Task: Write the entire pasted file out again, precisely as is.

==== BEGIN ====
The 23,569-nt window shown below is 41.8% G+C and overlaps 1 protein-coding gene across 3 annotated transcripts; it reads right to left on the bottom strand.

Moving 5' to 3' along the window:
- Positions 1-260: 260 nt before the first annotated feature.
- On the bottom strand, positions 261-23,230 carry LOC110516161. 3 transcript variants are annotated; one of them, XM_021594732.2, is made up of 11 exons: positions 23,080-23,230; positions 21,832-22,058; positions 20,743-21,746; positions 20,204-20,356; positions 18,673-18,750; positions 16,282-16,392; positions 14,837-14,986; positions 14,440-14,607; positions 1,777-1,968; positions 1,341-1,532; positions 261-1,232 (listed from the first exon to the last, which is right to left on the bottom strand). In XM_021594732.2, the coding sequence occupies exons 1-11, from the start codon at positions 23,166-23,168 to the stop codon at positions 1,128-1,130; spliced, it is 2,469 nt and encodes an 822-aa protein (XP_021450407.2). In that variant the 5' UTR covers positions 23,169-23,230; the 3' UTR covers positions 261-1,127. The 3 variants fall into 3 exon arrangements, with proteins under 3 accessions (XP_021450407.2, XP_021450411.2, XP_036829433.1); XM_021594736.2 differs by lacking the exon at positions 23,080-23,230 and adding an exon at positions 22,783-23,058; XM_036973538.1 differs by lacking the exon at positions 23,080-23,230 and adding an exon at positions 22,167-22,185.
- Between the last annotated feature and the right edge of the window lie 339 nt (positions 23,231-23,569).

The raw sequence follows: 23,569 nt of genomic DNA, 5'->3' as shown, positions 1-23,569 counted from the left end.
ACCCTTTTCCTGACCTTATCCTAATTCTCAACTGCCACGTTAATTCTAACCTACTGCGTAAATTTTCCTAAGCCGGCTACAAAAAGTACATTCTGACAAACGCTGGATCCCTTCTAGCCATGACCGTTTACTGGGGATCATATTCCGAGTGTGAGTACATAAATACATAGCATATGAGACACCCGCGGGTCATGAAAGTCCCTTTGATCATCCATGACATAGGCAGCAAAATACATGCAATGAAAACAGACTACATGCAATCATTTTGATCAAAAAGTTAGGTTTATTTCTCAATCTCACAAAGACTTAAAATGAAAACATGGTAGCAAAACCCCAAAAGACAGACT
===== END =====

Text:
The 23,569-nt window shown below is 41.8% G+C and overlaps 1 protein-coding gene across 3 annotated transcripts; it reads right to left on the bottom strand.

Moving 5' to 3' along the window:
- Positions 1-260: 260 nt before the first annotated feature.
- On the bottom strand, positions 261-23,230 carry LOC110516161. 3 transcript variants are annotated; one of them, XM_021594732.2, is made up of 11 exons: positions 23,080-23,230; positions 21,832-22,058; positions 20,743-21,746; positions 20,204-20,356; positions 18,673-18,750; positions 16,282-16,392; positions 14,837-14,986; positions 14,440-14,607; positions 1,777-1,968; positions 1,341-1,532; positions 261-1,232 (listed from the first exon to the last, which is right to left on the bottom strand). In XM_021594732.2, the coding sequence occupies exons 1-11, from the start codon at positions 23,166-23,168 to the stop codon at positions 1,128-1,130; spliced, it is 2,469 nt and encodes an 822-aa protein (XP_021450407.2). In that variant the 5' UTR covers positions 23,169-23,230; the 3' UTR covers positions 261-1,127. The 3 variants fall into 3 exon arrangements, with proteins under 3 accessions (XP_021450407.2, XP_021450411.2, XP_036829433.1); XM_021594736.2 differs by lacking the exon at positions 23,080-23,230 and adding an exon at positions 22,783-23,058; XM_036973538.1 differs by lacking the exon at positions 23,080-23,230 and adding an exon at positions 22,167-22,185.
- Between the last annotated feature and the right edge of the window lie 339 nt (positions 23,231-23,569).

The raw sequence follows: 23,569 nt of genomic DNA, 5'->3' as shown, positions 1-23,569 counted from the left end.
ACCCTTTTCCTGACCTTATCCTAATTCTCAACTGCCACGTTAATTCTAACCTACTGCGTAAATTTTCCTAAGCCGGCTACAAAAAGTACATTCTGACAAACGCTGGATCCCTTCTAGCCATGACCGTTTACTGGGGATCATATTCCGAGTGTGAGTACATAAATACATAGCATATGAGACACCCGCGGGTCATGAAAGTCCCTTTGATCATCCATGACATAGGCAGCAAAATACATGCAATGAAAACAGACTACATGCAATCATTTTGATCAAAAAGTTAGGTTTATTTCTCAATCTCACAAAGACTTAAAATGAAAACATGGTAGCAAAACCCCAAAAGACAGACT